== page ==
By Jim Lobe
"WASHINGTON - Despite a growing and virtually universal consensus both in the US and abroad that the United States must engage Syria and Iran if it hopes to stabilize Iraq, US President George W Bush appears determined to ignore Baghdad's two key neighbors as long as possible.
But recent statements by Bush and other senior administration officials, as well as the departure of a key "realist" adviser to Secretary of State Condoleezza Rice, have fueled growing speculation that Bush and Vice President Dick Cheney hope they can still prevail in Iraq without having to sit down with the two "evil-doers".
Indeed, that appeared to be the message Bush wished to convey on Tuesday at a North Atlantic Treaty Organization summit in Riga where he recommitted the US to support for Iraq's "young democracy" and vowed not to withdraw US troops "until the mission is complete". "He has no intention to change his policy in Iraq," Pat Lang, a former top Middle East analyst at the Pentagon's Defense Intelligence Agency, concluded after reviewing Bush's remarks.........
While Gates, an ISG member until his nomination to replace Rumsfeld, and Rice are believed to support both ideas, they are strongly opposed by both Cheney and the senior Middle East director on the National Security Council, Elliot Abrams. With Rumsfeld's departure, their offices remain the last strongholds of neo-conservative influence in the administration.Their pro-Likud supporters in think-tanks and the media, notably the Weekly Standard and the editorial pages of the Wall Street Journal, have carried out an increasingly intense public campaign against the ISG since Baker announced in mid-September that the group would meet with senior officials of both Iran and Syria.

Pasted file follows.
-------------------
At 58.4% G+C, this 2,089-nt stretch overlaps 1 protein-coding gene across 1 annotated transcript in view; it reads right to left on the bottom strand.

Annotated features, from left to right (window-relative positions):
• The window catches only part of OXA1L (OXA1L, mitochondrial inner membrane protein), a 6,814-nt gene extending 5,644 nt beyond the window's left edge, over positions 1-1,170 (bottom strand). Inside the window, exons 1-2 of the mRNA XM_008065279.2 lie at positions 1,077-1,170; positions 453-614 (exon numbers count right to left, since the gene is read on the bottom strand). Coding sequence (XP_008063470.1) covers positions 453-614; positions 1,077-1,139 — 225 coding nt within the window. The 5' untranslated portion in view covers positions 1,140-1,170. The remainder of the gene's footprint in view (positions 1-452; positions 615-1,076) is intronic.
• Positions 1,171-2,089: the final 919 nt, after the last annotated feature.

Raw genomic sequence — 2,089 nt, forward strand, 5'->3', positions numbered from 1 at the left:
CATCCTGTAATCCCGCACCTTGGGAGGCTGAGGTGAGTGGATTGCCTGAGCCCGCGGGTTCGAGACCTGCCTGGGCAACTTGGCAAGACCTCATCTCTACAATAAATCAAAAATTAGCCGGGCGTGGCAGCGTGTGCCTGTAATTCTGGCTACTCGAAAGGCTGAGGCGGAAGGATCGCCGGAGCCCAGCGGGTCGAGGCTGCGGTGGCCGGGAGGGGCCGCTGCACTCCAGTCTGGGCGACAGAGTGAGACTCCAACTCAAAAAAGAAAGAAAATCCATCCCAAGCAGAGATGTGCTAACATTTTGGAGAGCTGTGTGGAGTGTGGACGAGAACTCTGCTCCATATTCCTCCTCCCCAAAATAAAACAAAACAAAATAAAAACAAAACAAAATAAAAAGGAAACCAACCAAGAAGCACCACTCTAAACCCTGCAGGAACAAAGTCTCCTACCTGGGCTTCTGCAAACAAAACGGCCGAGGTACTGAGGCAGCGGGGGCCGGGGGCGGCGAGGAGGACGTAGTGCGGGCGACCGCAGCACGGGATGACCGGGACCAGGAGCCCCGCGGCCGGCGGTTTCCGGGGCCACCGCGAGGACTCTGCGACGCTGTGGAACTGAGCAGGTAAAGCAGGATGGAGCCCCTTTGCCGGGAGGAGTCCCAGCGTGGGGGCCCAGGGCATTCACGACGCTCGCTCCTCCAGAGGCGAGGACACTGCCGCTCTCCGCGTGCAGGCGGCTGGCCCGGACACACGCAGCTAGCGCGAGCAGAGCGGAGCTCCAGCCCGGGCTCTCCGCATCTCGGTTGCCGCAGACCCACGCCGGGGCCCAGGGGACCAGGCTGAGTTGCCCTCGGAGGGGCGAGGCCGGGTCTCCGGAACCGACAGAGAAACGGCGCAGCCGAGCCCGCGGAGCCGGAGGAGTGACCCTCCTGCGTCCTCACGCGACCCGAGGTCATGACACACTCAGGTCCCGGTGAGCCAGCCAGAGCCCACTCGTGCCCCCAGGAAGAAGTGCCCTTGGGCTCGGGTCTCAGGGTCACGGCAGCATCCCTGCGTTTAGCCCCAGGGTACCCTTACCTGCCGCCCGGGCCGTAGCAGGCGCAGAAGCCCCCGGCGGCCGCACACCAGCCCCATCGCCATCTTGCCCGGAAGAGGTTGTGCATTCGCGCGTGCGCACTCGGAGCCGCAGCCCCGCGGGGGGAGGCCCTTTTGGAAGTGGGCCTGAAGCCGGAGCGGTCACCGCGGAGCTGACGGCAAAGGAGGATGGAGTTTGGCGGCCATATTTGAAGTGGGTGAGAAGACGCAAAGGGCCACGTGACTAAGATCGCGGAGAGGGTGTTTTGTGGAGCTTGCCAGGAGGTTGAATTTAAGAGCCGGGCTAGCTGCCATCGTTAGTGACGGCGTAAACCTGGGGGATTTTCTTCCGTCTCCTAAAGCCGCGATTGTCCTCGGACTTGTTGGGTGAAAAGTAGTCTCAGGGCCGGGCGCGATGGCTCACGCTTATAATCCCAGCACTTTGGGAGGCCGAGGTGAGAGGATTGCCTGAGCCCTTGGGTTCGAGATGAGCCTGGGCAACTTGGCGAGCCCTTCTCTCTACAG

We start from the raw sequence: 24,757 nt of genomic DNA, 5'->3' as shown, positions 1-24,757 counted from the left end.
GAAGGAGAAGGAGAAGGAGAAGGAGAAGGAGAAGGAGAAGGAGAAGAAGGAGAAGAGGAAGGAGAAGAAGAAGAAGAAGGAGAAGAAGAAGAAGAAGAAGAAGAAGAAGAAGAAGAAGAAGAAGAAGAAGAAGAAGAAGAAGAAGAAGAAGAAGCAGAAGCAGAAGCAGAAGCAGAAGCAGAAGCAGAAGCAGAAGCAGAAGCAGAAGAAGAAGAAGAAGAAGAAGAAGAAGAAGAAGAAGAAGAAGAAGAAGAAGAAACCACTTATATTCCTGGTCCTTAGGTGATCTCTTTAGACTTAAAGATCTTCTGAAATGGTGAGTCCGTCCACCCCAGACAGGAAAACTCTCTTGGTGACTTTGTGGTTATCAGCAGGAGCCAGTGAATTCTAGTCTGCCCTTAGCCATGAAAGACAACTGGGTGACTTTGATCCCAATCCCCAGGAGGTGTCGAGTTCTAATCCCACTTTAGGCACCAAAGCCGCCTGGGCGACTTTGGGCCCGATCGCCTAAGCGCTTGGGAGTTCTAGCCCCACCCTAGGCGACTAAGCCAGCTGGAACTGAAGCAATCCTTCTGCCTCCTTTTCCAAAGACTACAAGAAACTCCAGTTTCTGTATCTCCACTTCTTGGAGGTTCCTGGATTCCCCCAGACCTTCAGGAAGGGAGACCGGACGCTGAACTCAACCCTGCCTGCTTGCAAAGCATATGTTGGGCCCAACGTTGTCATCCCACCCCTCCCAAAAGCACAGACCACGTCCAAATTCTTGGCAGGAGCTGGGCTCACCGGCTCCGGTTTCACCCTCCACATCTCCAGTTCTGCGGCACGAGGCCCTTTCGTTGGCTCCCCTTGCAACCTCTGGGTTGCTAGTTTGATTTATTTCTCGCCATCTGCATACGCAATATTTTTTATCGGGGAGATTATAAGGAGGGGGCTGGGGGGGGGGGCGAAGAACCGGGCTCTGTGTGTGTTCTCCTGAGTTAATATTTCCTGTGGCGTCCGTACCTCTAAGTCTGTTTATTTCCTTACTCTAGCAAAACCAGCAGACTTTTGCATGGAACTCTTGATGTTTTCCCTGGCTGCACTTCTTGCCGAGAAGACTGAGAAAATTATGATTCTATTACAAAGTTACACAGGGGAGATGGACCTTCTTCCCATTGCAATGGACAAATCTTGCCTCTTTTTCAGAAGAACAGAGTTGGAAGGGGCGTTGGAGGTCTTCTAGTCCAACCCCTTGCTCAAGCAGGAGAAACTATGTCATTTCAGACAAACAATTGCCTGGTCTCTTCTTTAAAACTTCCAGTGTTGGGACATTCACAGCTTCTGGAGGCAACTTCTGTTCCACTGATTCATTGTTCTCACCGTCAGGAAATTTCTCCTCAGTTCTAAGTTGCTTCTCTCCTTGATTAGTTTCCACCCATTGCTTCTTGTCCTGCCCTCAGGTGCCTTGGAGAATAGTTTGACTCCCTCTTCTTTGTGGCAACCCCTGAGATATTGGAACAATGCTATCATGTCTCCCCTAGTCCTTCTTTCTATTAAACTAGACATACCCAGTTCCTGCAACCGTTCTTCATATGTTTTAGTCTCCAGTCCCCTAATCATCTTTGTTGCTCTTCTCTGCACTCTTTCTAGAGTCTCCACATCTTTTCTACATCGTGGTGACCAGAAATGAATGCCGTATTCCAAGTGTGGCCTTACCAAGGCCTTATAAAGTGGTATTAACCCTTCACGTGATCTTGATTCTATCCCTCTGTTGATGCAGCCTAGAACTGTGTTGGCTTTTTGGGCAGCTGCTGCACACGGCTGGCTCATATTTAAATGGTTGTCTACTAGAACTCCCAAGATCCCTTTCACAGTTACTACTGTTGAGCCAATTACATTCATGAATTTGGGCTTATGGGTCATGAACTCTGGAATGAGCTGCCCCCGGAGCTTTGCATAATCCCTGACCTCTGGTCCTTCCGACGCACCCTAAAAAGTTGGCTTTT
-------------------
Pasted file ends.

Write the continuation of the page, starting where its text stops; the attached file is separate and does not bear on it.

But they may yet be hitting home with Bush, who apparently is not yet ready to accept the increasingly widely held view that Washington's position in Iraq and the region as a whole has become so weak that without some help from Damascus and Tehran, it will be unable to stop a full-blown civil war that could well spread beyond Iraq's borders.
That may in fact have been the conclusion of State Department counselor Philip Zelikow, a longtime Rice collaborator and influential "realist" strategist who, like Baker, has advocated greater flexibility in Washington's diplomatic stance on a range of issues, particularly in the Middle East and Northeast Asia. To virtually everyone's surprise, Zelikow announced this week that he would return to his teaching post at the University of Virginia on January 1."